D’IBERVILLE, Miss. (WLOX) - It’s no surprise to have an odor problem at a sewage lift station, but finding raw sewage flowing down a ditch across from your house is cause for alarm.
Lucille Galle has lived across the street from a sewage treatment plant since 1985. In December 2011, the facility on 7th Street in D’Iberville was replaced by a lift station.
Not surprisingly, the odor is a problem. According to Galle, things get bad at least a couple of times a week
“It is a terrible smell that you can smell all over the neighborhood and it just smells like a septic tank, like sewer,” Galle said.
Another problem of sewage spilling out of the lift station’s containment area got her attention last week.
“This is only the second time in two or three months that I’ve seen this. The first time I didn’t do anything about it. I knew it was wrong, I called and reported to the people that owns the sewer plant and they came out and worked on it and it didn’t happen again and I thought things would be fine, and then this morning, I found it happening again so that’s when I decided to go a little further and get a little more aggressive with it,” she said.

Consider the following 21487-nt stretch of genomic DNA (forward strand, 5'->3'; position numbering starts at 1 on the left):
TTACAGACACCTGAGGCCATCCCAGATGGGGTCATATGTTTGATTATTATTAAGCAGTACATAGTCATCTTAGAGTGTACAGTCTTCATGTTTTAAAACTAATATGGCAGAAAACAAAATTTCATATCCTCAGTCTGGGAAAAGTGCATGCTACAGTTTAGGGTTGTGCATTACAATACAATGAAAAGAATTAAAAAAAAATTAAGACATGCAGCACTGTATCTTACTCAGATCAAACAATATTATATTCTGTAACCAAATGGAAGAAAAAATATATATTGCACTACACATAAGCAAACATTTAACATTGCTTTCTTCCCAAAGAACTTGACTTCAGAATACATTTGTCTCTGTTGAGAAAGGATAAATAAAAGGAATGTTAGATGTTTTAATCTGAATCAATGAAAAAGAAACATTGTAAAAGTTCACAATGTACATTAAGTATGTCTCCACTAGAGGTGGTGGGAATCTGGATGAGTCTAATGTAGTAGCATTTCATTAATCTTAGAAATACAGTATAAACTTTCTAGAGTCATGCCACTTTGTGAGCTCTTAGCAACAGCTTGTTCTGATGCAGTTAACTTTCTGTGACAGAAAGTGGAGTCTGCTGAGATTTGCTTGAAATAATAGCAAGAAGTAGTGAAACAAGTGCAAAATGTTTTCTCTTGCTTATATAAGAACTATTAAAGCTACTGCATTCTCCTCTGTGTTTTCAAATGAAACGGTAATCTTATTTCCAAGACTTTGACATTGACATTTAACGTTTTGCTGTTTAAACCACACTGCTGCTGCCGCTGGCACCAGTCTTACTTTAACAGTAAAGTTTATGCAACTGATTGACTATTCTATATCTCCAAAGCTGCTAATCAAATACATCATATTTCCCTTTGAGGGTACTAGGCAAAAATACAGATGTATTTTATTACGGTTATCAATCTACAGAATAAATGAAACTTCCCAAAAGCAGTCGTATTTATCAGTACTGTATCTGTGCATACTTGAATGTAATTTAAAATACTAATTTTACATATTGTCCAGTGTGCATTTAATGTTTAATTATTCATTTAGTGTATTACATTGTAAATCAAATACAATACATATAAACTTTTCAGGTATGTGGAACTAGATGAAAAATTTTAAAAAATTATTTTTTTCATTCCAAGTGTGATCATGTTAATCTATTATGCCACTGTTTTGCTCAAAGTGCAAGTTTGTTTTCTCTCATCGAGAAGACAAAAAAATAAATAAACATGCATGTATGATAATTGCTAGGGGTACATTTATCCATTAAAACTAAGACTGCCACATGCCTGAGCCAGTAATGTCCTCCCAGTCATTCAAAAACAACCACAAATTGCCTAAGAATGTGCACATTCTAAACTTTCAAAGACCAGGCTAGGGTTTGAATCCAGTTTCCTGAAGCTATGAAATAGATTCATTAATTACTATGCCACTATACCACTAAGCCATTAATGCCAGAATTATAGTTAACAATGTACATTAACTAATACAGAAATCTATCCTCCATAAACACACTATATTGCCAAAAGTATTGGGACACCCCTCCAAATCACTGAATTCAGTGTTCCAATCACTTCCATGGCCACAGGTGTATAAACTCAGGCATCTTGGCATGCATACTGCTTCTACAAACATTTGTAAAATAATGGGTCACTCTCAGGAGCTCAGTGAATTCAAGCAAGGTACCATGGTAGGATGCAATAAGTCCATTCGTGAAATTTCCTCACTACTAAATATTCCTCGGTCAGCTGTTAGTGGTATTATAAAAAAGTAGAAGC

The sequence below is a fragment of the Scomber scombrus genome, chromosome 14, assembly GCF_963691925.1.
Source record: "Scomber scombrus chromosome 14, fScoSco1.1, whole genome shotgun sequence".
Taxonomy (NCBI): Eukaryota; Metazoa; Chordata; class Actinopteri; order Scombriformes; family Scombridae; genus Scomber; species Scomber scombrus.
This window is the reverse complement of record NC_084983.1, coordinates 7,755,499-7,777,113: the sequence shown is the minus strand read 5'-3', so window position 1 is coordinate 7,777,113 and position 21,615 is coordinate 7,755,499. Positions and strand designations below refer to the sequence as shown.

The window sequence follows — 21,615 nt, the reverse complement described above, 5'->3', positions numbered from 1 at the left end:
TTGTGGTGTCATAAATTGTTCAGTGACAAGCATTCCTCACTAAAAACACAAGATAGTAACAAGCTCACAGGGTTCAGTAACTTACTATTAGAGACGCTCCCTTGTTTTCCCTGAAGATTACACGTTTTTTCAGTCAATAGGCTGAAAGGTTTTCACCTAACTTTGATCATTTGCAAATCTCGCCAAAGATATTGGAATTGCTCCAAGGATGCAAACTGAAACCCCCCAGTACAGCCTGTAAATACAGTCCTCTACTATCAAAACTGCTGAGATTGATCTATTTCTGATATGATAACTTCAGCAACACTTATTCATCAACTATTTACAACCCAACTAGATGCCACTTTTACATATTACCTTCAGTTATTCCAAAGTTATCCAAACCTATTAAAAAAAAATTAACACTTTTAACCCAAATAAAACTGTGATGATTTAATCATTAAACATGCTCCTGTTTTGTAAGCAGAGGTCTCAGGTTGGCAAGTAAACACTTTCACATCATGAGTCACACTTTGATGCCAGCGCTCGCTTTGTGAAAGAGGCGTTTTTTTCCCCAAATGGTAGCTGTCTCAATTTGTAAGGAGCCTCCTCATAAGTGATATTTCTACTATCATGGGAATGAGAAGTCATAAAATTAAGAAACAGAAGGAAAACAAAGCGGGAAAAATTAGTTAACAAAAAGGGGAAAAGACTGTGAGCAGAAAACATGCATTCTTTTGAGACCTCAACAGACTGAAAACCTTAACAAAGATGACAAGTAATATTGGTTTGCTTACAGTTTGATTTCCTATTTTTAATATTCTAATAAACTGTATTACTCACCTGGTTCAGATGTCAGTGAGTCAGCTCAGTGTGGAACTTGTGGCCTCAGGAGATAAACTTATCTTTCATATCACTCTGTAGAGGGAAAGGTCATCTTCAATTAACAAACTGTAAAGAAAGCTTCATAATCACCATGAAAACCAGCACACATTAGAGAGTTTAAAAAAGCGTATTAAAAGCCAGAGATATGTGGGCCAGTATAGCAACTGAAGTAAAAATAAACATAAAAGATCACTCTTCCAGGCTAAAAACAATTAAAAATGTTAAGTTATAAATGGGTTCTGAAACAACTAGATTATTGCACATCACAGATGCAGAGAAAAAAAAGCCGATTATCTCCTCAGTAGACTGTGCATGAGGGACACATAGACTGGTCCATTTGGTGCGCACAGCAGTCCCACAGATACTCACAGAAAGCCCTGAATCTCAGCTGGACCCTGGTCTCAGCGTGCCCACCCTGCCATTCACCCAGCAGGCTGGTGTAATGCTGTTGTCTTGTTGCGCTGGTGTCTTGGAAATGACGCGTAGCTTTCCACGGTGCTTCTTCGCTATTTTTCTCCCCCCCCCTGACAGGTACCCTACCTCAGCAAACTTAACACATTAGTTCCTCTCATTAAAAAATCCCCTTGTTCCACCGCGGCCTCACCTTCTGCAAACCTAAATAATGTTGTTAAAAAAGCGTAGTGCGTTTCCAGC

Public records from the Harrison County Utility Authority and the Mississippi Department of Environmental Quality revealed that last week’s spill was caused by a mechanical failure of the pump, combined with a failure of the back-up generator. Those problems were originally caused during Hurricane Zeta in October of last year.
“Overflowing bubbling water flowing out of places that it shouldn’t have been, and it was flowing into a small ditch and flowing at least a block or two down the road along the side of the road in a small ditch to a bayou that leads to Back Bay waters,” Galle said.
Less than 1,000 gallons were spilled, but records show that several previous mechanical issues with this lift station have caused spills of 200 gallons to 150,000 gallons.
“There’s mechanical issues, there’s any number of issues , and we work real hard to keep everything running and keep everything going,” said HCUA Executive Director John Wilson.
Records show five mechanical failures at the pump since 2013 in addition to six overflows caused by heavy rains.
“It is what it is, and we’re doing the best we can,” Wilson said.
“But it just should not be happening,” Galle said. “It’s nasty, it’s stinky, it’s stinky for everyone.
“Hopefully, we’ll get something done to make our neighborhood a lot nicer smelling to be able to sit outside and enjoy life.”
The 7th Street lift station handles all of the sewage in D’Iberville south of the Tchoutacabouffa River, pumping about 750,000 gallons of sewage a day.